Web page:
Others have little knowledge of what goes on in the burrow. All they see is a hole to stuff their money into. They hear strange mutterings from the depths, using words and phrases they don’t understand. It’s almost gibberish to many. To others it even prompts fears of magic and trickery. Occasionally vast amounts of data are thrown from the hole for them to see. Most of it means nothing and sometimes it looks just like another sales pitch for their money.

The biggest worry?

And then there’s the biggest worry for some who’ve previously been involved with SEO. It’s the concern that the SEO rabbit seemed to do nothing but take money – and didn’t explain what they did to earn it. Sometimes meaningless reports are sent from the warren, but too often there’s little personal contact, which makes SEO users feel cheated.

The good news is that not all SEO rabbits are the same. In fact, if you go down their burrows like Alice in Wonderland, you’ll get a much better idea of what they do, why they do it, and how it helps you.

What to do if you’re thinking of entering a warren?

The very first thing to look for is whether the SEO rabbit offers you a light, or just asks you to plunge into the darkness ‘because it’s safe’. Good ones will do more than just give you a lamp to see into the nooks and crannies. They’ll also put all the lights on so you feel safe and secure. And there’ll be a nice comfy chair too. All in all the experience should be exciting and enlightening.

They’ll show you what they’ve done before and what all the programs and systems are for. They’ll also speak in plain English and explain what the jargon means without using gobbledygook to hide the truth. Good rabbits will never promise first page rankings because it’s impossible for anyone to guarantee this. That’s because so many factors come into play – not to mention all the other rabbits who are doing the same thing. And there are only 10 places on that coveted first page after all…

Good SEO practitioners won’t promise sales

Another thing that the SEO rabbit shouldn’t do is promise sales. Their job is to get people into your ‘showroom’ so you can demonstrate what you do and how you can help them. Sure, a good rabbit will point out issues that could stop visitors from converting. But in the end, it’s the strength of your product or service – as illustrated on your website’s pages – that will possibly get you a sale.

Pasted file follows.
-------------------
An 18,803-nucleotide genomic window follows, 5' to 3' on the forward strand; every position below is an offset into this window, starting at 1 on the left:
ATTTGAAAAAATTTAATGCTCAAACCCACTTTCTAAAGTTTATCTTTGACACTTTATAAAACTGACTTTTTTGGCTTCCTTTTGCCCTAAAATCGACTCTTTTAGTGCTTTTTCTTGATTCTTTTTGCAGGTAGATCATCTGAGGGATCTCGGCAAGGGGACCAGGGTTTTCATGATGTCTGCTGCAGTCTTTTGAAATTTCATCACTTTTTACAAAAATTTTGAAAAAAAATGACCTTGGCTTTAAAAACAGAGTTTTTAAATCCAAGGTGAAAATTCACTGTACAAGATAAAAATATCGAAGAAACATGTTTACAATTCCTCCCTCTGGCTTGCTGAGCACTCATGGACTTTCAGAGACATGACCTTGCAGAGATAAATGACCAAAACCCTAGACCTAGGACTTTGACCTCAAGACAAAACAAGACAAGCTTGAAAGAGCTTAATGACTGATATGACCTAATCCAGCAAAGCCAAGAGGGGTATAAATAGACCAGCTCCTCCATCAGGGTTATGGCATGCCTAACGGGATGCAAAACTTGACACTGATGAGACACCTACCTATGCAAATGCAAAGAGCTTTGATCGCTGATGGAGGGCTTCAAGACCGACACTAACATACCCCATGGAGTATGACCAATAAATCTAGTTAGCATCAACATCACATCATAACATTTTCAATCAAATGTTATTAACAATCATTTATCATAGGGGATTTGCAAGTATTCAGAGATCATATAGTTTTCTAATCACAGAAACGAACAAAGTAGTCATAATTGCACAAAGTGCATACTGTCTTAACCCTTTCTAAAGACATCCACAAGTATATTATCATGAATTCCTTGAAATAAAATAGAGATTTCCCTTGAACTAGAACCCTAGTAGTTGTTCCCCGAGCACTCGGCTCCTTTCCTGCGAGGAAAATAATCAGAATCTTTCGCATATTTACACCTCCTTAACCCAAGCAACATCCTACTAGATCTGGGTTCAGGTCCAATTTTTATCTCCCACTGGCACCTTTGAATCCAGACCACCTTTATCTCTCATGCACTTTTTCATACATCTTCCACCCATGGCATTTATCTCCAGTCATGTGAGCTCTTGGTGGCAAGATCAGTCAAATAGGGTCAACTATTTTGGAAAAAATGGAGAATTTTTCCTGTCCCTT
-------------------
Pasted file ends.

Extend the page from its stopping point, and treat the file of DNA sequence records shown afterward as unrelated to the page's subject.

Two kinds of SEO rabbit

Generally, when it comes to how they can help you, you’ll find two kinds of rabbit. Neither is ‘bad’, but they’re very different.

Some, like Serendipity, will carry out a thorough audit on your site. By doing this, they can see what’s wrong and what needs fixing before telling you clearly what they’ve found. Occasionally, they even get taken advantage of…

Others will carry out the check, but then say, ‘well, we can see how we can help you, but you’ll need to start paying us before we’ll tell you’.

Which will you choose?

Neither is wrong. It’s up to you to choose which rabbit to listen to.

Something that any good SEO rabbit should explain is that the process is not a quick one-off event, but a planned long-term affair with set goals and milestones to check progress against. However, they shouldn’t lock you into a long term contract unless they’re doing a lot of work in the first few months and have agreed to spread the cost over time.

 

About the author

Graham Baylis was born in 1957 and has therefore seen the birth of the Internet and experienced at first hand, just how it has changed the World we live in. He has been involved with computers since 1983 and helped set up the first electronic mail system used by the Civil Service in 1986. He has gained several qualifications in Computing and Marketing and has written hundreds of blogs which you can find around the web, many being on customer’s websites. He has over 19 years of experience with Pay Per Click and SEO and has an answer for most Search Marketing questions, and, for those that he hasn’t is quick to find one. Continually coming up with solutions, Graham is one person it is worth having a chat with.